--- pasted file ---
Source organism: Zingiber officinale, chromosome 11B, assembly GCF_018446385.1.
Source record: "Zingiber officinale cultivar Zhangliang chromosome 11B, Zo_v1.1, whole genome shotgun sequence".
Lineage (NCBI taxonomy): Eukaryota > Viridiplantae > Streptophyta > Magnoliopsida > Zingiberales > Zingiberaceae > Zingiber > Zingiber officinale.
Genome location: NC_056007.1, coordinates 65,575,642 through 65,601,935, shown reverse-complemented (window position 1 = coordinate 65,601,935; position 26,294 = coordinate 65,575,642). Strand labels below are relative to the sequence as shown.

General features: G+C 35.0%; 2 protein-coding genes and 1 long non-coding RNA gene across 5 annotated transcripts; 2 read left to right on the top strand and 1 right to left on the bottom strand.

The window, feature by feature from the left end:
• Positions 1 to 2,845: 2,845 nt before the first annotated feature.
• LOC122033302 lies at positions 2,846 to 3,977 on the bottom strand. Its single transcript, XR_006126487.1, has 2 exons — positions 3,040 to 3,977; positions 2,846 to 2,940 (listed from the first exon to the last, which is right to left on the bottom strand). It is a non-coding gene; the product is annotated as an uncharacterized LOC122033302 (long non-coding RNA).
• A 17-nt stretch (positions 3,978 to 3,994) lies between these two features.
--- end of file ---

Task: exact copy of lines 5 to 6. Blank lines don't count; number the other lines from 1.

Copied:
General features: G+C 35.0%; 2 protein-coding genes and 1 long non-coding RNA gene across 5 annotated transcripts; 2 read left to right on the top strand and 1 right to left on the bottom strand.

The window, feature by feature from the left end: